A recent study provides evidence that narcissistic grandiosity may indirectly influence the development of psychotic-like experiences through biased cognitive and emotional processing pathways. The findings, published in the Journal of Psychiatric Research, could have important implications for potential therapeutic interventions to prevent the development of comorbid psychopathology in individuals with narcissism.
Psychosis is a mental health condition that can lead to distorted thinking and perceptions, including hallucinations and delusions. Individuals with narcissistic traits are often seen as self-absorbed and overly confident, displaying an exaggerated sense of self-importance.
While previous research has explored both narcissism and psychosis independently, this study aimed to uncover potential connections between the two phenomena. The researchers were motivated by a desire to better understand the factors contributing to psychotic-like experiences (PLEs) in the general population. PLEs are experiences that bear resemblance to symptoms of psychosis, like delusions or hallucinations, but fall short of a clinical diagnosis.
“Psychotic-like experiences (PLEs) are highly prevalent in the general population and might be associated with the occurrence of various mental disorders, not only those related to the psychosis spectrum,” said study author Błażej Misiak, the Head of the Department of Psychiatry at Wroclaw Medical University in Poland
“However, little is known about personality traits that might be related to the emergence of PLEs. It has been shown that various psychological processes might be altered in persons with narcissistic grandiosity and those with PLEs. These include impairment of metacognition and social cognition, cognitive biases, emotional dysregulation, and dissociation. To date, it remains unknown as to whether these processes bridge both phenomena, i.e., narcissistic grandiosity and PLEs.”
The study involved 1,647 individuals aged 18 to 35 years. They were recruited through social media advertisements. The participants completed assessments of narcissistic traits, cognitive biases linked to psychosis, metacognition, dissociation experiences, emotional regulation strategies, and the occurrence of PLEs.
To analyze the data, the researchers utilized a network analysis approach. This method involves examining relationships between variables, represented as nodes, and their connections, or edges. This network approach allowed the researchers to explore how various factors related to narcissism and mental health might interconnect.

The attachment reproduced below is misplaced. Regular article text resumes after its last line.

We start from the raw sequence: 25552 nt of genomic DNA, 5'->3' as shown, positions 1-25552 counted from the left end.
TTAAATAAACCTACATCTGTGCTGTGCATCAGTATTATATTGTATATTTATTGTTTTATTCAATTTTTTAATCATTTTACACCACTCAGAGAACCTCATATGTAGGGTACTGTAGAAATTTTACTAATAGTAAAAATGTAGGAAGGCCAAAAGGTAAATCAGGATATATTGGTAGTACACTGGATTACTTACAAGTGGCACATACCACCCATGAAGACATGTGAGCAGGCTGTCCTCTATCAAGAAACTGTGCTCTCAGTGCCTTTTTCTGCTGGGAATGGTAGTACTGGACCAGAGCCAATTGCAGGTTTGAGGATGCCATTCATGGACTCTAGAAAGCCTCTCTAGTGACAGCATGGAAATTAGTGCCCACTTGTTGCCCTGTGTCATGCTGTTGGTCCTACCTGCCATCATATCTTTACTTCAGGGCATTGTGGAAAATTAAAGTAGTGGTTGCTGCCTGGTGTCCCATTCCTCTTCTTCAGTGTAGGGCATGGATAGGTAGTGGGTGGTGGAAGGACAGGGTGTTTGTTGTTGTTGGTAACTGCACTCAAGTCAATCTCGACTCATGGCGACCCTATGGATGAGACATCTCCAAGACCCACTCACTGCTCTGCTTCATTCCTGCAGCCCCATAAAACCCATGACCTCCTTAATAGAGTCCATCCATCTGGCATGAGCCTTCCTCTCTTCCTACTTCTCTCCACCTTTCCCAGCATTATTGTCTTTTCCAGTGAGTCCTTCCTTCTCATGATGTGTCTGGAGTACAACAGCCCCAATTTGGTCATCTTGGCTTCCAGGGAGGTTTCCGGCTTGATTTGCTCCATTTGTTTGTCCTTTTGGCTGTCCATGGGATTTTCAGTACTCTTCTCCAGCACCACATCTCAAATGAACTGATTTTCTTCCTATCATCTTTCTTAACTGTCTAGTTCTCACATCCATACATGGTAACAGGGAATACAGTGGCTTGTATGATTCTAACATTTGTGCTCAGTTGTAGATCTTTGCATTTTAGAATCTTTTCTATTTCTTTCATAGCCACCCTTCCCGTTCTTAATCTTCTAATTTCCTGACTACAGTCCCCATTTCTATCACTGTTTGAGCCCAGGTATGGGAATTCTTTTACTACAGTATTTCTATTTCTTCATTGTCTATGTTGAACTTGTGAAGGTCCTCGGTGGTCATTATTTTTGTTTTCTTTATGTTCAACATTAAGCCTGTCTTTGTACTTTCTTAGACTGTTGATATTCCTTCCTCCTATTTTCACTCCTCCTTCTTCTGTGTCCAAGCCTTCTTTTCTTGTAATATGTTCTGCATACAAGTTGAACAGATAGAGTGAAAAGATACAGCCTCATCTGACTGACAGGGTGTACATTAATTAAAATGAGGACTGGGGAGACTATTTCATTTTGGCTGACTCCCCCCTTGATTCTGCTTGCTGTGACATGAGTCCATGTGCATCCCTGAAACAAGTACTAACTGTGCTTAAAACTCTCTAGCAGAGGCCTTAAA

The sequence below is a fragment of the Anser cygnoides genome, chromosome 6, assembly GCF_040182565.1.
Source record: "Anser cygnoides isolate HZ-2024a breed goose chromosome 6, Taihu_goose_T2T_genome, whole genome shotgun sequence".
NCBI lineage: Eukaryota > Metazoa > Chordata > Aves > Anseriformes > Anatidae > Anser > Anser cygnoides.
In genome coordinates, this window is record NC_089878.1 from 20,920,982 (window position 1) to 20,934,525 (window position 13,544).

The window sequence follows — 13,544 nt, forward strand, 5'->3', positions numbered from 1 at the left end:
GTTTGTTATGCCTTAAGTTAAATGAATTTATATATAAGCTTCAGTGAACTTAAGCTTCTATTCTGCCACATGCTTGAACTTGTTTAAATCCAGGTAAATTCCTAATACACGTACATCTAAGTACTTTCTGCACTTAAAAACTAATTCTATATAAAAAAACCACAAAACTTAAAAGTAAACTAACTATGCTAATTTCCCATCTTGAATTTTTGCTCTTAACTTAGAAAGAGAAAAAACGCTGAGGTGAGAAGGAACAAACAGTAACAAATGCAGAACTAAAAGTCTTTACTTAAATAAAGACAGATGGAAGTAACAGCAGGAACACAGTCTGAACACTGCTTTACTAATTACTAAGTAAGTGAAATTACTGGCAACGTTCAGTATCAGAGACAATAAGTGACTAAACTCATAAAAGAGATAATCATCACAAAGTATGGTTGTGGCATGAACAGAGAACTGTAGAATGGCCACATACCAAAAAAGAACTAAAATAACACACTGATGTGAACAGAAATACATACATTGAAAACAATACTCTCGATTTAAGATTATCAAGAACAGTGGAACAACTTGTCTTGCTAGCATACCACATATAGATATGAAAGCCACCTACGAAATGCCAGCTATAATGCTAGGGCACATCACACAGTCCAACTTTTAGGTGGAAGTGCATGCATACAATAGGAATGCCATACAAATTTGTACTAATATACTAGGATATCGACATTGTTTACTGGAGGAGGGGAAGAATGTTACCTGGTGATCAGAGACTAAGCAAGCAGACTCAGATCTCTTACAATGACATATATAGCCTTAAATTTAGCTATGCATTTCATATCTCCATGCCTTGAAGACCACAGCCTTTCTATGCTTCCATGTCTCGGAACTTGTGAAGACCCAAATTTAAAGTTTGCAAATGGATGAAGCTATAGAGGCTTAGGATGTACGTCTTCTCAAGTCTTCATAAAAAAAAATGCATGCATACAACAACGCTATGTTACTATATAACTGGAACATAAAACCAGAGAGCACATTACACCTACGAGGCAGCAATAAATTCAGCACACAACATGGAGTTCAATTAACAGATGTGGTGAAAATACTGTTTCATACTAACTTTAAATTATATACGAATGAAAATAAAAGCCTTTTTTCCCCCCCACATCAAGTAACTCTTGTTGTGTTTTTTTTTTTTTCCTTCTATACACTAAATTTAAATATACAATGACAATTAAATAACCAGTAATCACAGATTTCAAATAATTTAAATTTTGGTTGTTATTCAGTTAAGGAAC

The analysis revealed that there were no direct connections between narcissistic grandiosity (characterized by admiration and rivalry) and PLEs. Instead, the researchers discovered indirect paths. The most straightforward path led through the influence of external attribution bias, a cognitive bias in which individuals tend to attribute the causes of events or outcomes to external factors or circumstances rather than internal factors related to themselves.
Besides the pathway through external attribution bias, other potential routes to PLEs included the need to control thoughts, subjective cognitive complaints, and the use of fantasizing as an emotional regulation strategy. Each of these pathways presented a different facet of how narcissism might indirectly impact the development of PLEs.
“Using a network analysis approach, we found that external attribution biases, the need to control thoughts, social cognition, and emotion regulation through fantasizing link narcissistic grandiosity with PLEs. However, the most likely pathway led through external attribution biases. Our findings suggest that therapeutic interventions targeting these processes, especially external attribution biases, in people with narcissistic grandiosity might reduce the occurrence of PLEs and their unfavorable clinical outcomes.”
While this study sheds light on the intricate relationship between narcissism and PLEs, it’s important to acknowledge its limitations. The researchers used a non-representative sample gathered through social media, which may not accurately reflect the broader population. Additionally, the study was cross-sectional, providing a snapshot rather than a longitudinal view of these relationships.
“Although our sample was relatively large, it lacked the clinical validation of personality traits and psychopathological symptoms. Therefore, we were not able to test our hypotheses in the sample of individuals with narcissistic personality disorder or those with confirmed PLEs.”
“However, there is evidence that even self-reported PLEs that appear to be false-negative findings upon the clinical validation still hold some usefulness in predicting the development of mental disorders. Of note, our findings warrant further research. It is important to note that narcissism has various dimensions, not only grandiosity. Future studies should further investigate as to whether these dimensions differ in terms of the mechanisms linking them with PLEs.”
The study, “Understanding pathways from narcissistic grandiosity to psychotic-like experiences: Insights from the network analysis“, was authored by Błażej Misiak, Krzysztof Kowalski, Arkadiusz Jaworski, Gabriela Świrkosz, Michał Szyszka, and Patryk Piotrowski.